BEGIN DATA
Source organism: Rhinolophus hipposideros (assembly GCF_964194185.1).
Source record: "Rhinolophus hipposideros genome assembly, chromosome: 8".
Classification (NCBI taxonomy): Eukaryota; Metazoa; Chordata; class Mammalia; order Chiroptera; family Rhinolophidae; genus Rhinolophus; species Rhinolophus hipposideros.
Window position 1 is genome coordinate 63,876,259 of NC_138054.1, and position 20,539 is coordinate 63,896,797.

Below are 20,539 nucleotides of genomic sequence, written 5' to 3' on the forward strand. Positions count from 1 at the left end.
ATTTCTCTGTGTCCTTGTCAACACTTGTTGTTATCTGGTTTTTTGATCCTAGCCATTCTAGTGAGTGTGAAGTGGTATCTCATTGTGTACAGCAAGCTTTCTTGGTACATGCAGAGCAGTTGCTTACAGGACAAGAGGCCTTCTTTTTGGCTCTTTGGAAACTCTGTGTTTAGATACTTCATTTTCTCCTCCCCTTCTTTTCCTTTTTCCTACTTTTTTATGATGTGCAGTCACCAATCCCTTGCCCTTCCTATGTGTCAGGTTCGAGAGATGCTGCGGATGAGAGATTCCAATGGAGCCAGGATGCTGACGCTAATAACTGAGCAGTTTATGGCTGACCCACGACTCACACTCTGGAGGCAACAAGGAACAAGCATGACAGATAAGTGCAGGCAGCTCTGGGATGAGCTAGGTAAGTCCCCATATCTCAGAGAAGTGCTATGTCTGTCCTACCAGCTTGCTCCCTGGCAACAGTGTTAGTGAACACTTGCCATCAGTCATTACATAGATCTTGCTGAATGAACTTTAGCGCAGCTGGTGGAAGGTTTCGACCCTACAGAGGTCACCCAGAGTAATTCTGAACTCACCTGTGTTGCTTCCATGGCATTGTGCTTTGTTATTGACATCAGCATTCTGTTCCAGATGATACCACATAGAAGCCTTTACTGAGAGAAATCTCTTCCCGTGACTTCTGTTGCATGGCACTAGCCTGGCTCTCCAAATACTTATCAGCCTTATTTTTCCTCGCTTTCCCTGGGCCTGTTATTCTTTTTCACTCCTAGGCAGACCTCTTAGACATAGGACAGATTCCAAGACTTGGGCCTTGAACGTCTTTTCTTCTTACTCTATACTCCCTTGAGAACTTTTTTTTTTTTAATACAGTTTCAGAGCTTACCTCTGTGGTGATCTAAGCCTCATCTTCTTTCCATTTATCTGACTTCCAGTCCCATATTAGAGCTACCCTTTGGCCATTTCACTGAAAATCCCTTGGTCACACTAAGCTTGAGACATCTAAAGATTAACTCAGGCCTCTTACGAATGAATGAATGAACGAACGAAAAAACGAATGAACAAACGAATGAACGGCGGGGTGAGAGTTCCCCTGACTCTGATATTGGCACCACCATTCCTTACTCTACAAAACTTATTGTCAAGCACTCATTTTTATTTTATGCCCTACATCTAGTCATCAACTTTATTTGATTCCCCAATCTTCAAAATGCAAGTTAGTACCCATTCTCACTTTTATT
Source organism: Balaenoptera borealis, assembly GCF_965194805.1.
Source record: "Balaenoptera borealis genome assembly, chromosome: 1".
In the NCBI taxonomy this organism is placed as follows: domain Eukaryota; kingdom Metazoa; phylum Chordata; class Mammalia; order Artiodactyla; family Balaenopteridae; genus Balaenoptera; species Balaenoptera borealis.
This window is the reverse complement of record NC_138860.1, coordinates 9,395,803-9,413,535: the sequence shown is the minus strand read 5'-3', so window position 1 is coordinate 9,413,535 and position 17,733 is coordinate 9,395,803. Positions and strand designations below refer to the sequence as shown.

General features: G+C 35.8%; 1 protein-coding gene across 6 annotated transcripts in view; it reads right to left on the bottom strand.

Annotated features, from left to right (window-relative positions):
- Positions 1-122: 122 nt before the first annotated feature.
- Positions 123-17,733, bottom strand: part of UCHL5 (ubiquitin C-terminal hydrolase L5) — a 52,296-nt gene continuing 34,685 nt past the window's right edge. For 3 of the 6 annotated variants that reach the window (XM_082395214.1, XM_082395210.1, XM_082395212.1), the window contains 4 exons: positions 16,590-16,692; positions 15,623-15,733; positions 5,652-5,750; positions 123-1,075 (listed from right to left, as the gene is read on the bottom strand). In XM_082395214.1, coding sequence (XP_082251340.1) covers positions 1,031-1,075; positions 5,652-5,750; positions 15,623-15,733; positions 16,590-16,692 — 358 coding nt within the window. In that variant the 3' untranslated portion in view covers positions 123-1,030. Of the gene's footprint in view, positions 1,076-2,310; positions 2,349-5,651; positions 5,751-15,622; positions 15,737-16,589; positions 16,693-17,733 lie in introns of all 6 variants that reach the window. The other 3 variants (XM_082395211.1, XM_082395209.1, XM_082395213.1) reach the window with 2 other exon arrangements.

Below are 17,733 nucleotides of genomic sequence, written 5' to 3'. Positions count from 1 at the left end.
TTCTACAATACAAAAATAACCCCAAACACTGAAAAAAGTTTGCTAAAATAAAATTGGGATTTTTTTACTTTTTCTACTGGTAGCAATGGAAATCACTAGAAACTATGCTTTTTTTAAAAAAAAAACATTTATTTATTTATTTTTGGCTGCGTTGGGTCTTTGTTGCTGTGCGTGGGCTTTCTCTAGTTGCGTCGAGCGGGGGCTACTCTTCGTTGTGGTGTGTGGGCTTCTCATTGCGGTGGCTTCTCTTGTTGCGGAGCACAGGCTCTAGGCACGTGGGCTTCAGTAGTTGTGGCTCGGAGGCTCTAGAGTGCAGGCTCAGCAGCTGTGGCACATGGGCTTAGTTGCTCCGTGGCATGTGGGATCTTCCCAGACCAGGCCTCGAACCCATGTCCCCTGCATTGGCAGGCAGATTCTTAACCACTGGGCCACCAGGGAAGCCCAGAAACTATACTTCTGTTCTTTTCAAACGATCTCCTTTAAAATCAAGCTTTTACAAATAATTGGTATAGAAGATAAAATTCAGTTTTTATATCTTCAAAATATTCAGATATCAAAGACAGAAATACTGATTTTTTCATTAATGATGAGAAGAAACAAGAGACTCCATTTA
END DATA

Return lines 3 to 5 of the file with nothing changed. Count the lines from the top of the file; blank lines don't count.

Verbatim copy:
Classification (NCBI taxonomy): Eukaryota; Metazoa; Chordata; class Mammalia; order Chiroptera; family Rhinolophidae; genus Rhinolophus; species Rhinolophus hipposideros.
Window position 1 is genome coordinate 63,876,259 of NC_138054.1, and position 20,539 is coordinate 63,896,797.

Below are 20,539 nucleotides of genomic sequence, written 5' to 3' on the forward strand. Positions count from 1 at the left end.